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Physiol Behav. 1997 Jan;61(1):15-23.

Intracerebroventricular porcine corticotropin-releasing hormone and cortisol effects on pig immune measures and behavior.

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Department of Animal Science and Food Technology, Texas Tech University, Lubbock 79409-2141, USA.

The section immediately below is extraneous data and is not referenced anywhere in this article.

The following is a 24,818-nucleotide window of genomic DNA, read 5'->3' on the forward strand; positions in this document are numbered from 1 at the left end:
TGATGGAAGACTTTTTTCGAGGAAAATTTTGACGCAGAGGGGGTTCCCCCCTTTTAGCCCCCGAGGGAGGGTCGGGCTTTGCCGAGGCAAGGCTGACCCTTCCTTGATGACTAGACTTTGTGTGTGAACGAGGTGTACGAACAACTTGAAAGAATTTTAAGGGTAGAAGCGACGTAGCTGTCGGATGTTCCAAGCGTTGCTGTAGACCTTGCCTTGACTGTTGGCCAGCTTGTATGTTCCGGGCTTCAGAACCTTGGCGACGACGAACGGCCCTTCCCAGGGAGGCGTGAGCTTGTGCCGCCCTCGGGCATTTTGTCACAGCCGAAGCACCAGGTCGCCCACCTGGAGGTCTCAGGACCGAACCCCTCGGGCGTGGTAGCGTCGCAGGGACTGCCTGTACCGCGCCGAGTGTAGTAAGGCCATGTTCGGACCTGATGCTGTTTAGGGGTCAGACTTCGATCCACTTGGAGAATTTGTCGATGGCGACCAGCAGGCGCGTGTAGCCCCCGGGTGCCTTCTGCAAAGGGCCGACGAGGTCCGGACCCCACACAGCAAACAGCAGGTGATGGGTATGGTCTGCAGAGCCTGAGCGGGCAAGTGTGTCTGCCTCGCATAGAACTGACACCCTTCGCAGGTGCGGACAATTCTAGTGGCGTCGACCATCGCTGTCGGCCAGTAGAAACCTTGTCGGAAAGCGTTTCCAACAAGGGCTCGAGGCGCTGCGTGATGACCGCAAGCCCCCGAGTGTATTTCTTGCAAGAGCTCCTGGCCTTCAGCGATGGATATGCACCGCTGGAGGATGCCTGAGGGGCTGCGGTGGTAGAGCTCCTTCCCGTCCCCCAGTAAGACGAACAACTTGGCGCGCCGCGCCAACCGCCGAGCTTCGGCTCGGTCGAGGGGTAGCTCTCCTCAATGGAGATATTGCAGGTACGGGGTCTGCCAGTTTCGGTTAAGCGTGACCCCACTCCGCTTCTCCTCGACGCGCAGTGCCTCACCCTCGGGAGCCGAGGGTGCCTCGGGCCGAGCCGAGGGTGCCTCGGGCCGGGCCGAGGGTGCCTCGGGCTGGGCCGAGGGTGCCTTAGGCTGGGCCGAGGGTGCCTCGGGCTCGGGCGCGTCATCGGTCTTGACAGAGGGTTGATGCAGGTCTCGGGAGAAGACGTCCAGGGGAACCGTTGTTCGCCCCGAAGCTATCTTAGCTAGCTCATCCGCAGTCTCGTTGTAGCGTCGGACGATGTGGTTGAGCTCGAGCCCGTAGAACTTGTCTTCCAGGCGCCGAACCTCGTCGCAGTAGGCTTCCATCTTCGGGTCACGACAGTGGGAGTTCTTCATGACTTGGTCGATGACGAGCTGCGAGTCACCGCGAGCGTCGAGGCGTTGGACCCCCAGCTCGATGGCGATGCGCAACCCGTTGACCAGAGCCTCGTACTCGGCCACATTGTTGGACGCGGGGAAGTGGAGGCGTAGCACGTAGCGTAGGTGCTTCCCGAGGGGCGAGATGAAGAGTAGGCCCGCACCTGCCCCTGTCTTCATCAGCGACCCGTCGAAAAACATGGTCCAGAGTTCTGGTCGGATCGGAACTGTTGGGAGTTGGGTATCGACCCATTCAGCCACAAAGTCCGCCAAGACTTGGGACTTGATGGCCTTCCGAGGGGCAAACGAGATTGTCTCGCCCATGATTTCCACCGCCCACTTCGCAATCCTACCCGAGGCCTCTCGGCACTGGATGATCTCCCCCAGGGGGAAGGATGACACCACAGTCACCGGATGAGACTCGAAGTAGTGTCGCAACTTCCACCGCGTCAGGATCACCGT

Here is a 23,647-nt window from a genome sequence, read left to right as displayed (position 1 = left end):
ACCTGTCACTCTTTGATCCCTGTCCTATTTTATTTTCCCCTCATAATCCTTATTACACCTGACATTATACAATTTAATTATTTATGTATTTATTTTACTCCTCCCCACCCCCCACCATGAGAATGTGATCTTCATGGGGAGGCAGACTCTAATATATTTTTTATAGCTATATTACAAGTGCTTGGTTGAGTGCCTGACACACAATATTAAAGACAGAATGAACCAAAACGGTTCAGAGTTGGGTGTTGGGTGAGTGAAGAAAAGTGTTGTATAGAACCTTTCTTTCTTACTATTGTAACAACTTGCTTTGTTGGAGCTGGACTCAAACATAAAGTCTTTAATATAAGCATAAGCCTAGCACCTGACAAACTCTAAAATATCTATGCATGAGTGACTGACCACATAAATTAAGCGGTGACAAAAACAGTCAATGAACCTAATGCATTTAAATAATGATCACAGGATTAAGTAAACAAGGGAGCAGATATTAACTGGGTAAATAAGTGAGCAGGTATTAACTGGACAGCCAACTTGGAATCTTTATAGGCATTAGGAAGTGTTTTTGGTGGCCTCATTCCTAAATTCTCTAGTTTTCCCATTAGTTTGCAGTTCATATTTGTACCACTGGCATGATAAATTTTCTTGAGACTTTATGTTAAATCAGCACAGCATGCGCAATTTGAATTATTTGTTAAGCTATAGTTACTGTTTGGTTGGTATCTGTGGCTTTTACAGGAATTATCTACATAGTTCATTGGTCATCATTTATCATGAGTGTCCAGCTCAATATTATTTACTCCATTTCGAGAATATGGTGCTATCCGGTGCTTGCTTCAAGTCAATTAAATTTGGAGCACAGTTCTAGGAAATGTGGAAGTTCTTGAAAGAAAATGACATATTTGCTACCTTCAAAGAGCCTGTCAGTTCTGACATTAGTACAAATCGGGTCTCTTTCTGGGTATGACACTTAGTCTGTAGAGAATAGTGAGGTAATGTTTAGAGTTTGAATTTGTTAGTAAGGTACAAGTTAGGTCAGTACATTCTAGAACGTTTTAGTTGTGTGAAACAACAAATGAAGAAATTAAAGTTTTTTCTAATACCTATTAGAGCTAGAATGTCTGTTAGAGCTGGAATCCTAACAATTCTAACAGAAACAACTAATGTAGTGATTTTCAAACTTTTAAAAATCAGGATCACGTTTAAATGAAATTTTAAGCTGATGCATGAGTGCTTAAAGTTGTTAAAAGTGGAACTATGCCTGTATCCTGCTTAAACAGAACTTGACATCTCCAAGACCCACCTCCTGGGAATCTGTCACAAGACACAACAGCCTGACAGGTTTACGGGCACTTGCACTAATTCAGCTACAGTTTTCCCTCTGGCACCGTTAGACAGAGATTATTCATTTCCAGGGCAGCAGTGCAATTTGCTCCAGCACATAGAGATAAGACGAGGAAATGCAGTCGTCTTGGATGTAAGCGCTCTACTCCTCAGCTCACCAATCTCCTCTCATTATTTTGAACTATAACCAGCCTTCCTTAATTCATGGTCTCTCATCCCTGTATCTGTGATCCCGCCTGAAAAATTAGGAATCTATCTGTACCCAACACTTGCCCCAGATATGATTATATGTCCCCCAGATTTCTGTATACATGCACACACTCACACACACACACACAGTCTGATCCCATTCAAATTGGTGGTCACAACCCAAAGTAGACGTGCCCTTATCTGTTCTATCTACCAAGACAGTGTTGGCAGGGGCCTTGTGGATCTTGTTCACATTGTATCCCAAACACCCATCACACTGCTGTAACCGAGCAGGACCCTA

The effects of intracerebroventricular (icv) administration of porcine corticotropin-releasing hormone (pCRH) and cortisol on the immune system and behavior were examined in domestic pigs. In Experiment 1, 50 micrograms of pCRH in 200 microliters of saline or 200 microliters of vehicle was administered i.c.v. at 0600 h. Blood samples were obtained at 0600 (prior to injection), 0700, and 0800 h. Plasma cortisol concentrations were higher at 1 and 2 h after pCRH than after saline. Generally, pCRH failed to effect NK cytotoxicity or lymphocyte proliferation in response to phytohemagluttin (PHA). However, 1 h postinjection, pigs administered pCRH i.c.v. had marginally lower NK activity than control pigs. Pigs injected with pCRH had substantially lower neutrophil chemotaxis (CHTX) than the control pigs at 1 and 2 h postinjection. As blood cortisol concentration increased, neutrophil CHTX decreased. Pigs injected i.c.v. with pCRH had higher neutrophil numbers and neutrophil:lymphocyte ratios than control pigs. Percentage of lymphocytes was higher among control than treated pigs. Central pCRH increased overall activity, particularly walking, standing, licking, rooting, and increased activity-related sequences (e.g., sit, walk and stand, walk), but reduced complex oral/nasal sequences (e.g., root, lick). In Experiment 2, pigs were injected i.c.v. with 10 micrograms of cortisol in 200 microliters of saline or with vehicle at 0600 h. Administration of cortisol failed to effect NK cytotoxicity, lymphocyte proliferation, CHTX, or leukocyte distribution. Pigs given cortisol had no apparent change in behavior. These data indicate leukocyte distribution and specific neutrophil function in pigs were significantly modulated by stress-related hormones of the hypothalamic-pituitary-adrenal axis and complexity of behavioral sequences (pigs repeating certain behavioral sequences) associated with increased activity was reduced. Oral/nasal stereotypies (as seen among confined sows) were not elevated among pigs given i.c.v. pCRH. CRH given by i.c.v. administration may serve as a better model for acute rather than chronic stress.

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